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Awesome Games Done Quick 2016 earns $1.2m for charity

Once again the speed-runners have earned a huge cheque for charity, with Awesome Games Done Quick 2016 earning over a million dollars.

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Awesome Games Done Quick

Once again the speed-runners have earned a huge cheque for charity, with Awesome Games Done Quick 2016 earning over a million dollars.

Games Done Quick, that premier video game speed-running collective, like going through games very quickly as their name suggests. You might not realise that they also use their speed-running prowess to earn lots of money for good causes with their bi-annual charity events, Awesome Games Done Quick and Summer Games Done Quick.

Awesome Games Done Quick 2016 is all wrapped up, the totals have been counted, and the numbers are in: as ever, it’s been a very good year. The organisers posted the following tweet on January 9:

Which I think we can all agree, deserves a massive round of applause. Three days on and the totalizer’s climb has slowed; it’s currently showing a whopping $1,212,932.99 US, from a staggering 30,572 individual donations. That’s the fourth time an Awesome Games Done Quick event has earned over a million dollars, and is the third time in a row.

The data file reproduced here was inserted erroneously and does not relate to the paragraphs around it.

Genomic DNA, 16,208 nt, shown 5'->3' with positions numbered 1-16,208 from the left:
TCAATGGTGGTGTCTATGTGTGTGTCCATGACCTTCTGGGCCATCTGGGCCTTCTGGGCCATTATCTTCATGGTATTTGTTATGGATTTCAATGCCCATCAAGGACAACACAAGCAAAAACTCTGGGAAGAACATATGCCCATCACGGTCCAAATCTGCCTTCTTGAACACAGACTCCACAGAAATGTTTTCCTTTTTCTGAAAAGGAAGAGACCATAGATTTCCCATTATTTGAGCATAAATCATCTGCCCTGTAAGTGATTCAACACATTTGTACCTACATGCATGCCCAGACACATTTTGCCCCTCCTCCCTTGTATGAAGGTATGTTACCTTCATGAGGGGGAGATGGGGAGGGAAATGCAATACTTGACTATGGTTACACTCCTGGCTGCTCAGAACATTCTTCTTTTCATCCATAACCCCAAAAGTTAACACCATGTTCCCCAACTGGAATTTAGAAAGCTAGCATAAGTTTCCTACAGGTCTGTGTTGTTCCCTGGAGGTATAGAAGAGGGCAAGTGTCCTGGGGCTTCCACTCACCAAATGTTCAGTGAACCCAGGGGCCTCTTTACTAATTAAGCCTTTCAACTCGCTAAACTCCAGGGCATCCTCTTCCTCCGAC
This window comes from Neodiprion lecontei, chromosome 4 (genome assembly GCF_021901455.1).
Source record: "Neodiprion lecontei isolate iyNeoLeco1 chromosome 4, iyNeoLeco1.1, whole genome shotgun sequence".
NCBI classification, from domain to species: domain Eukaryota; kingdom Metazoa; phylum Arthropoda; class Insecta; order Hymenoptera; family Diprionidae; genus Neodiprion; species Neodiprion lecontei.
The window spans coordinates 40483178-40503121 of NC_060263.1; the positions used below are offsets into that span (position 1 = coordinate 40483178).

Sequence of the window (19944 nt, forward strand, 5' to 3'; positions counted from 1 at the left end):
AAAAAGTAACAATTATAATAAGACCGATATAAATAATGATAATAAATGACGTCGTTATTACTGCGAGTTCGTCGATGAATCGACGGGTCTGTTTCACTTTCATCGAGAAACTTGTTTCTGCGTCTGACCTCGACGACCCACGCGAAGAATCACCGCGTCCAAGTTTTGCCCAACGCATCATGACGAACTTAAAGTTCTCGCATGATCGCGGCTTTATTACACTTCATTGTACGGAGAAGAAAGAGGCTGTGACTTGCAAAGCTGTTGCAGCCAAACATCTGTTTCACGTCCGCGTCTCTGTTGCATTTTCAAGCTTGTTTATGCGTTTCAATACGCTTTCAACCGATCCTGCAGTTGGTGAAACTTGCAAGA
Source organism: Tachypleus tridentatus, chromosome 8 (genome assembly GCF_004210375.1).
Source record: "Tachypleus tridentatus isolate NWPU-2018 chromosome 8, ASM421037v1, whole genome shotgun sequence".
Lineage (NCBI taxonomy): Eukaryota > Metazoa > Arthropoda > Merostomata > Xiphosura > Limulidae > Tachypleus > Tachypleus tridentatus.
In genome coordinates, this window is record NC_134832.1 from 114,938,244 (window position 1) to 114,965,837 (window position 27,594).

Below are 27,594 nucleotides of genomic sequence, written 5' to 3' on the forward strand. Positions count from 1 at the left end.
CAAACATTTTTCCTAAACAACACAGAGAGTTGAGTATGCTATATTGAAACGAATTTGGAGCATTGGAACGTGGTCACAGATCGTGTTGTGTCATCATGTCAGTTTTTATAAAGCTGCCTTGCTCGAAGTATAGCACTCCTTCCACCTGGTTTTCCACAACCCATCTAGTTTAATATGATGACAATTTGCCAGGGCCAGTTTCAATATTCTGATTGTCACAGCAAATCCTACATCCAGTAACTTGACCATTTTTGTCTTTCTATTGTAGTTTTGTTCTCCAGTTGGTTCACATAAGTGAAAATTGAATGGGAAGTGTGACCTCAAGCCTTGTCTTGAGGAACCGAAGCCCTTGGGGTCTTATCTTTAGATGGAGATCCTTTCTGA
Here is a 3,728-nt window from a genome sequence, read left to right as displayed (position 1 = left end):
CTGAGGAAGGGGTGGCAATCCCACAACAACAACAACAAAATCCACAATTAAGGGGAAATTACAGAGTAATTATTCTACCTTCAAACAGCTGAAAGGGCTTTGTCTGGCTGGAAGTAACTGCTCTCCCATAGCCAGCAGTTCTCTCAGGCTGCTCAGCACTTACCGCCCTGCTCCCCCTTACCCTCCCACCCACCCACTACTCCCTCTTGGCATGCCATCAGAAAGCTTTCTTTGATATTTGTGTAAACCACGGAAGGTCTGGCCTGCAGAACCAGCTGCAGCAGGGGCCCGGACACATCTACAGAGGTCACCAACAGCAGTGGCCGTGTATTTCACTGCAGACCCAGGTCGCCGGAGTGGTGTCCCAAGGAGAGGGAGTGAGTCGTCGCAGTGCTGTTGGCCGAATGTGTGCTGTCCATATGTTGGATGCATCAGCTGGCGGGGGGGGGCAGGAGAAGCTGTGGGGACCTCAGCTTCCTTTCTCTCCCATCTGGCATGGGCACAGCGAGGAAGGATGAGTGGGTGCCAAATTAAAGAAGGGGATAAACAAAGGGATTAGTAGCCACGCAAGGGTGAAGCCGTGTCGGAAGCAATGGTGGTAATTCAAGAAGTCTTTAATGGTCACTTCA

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There’s still time to donate to Awesome Games Done Quick 2016’s total, and you can do so through the Games Done Quick website. All the money that’s been raised through this year’s speed-running marathon will be donated to the Prevent Cancer Foundation. The Prevent Cancer Foundation is one of the few cancer charities concerned with education, prevention and early detection of cancer – rather than researching a cure, treating patients and delivering palliative care – and it’s important that this serious issue is tackled from all angles.

Don’t be sad that Awesome Games Done Quick 2016 is over, though – Games Done Quick run events throughout the year, and Summer Games Done Quick 2016 will be with us later in the year, raising more money for another important charity, Médecins Sans Frontières (Doctors Without Borders).

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Tom is an itinerant freelance technology writer who found a home as an Editor with Thumbsticks. Powered by coffee, RPGs, and local co-op.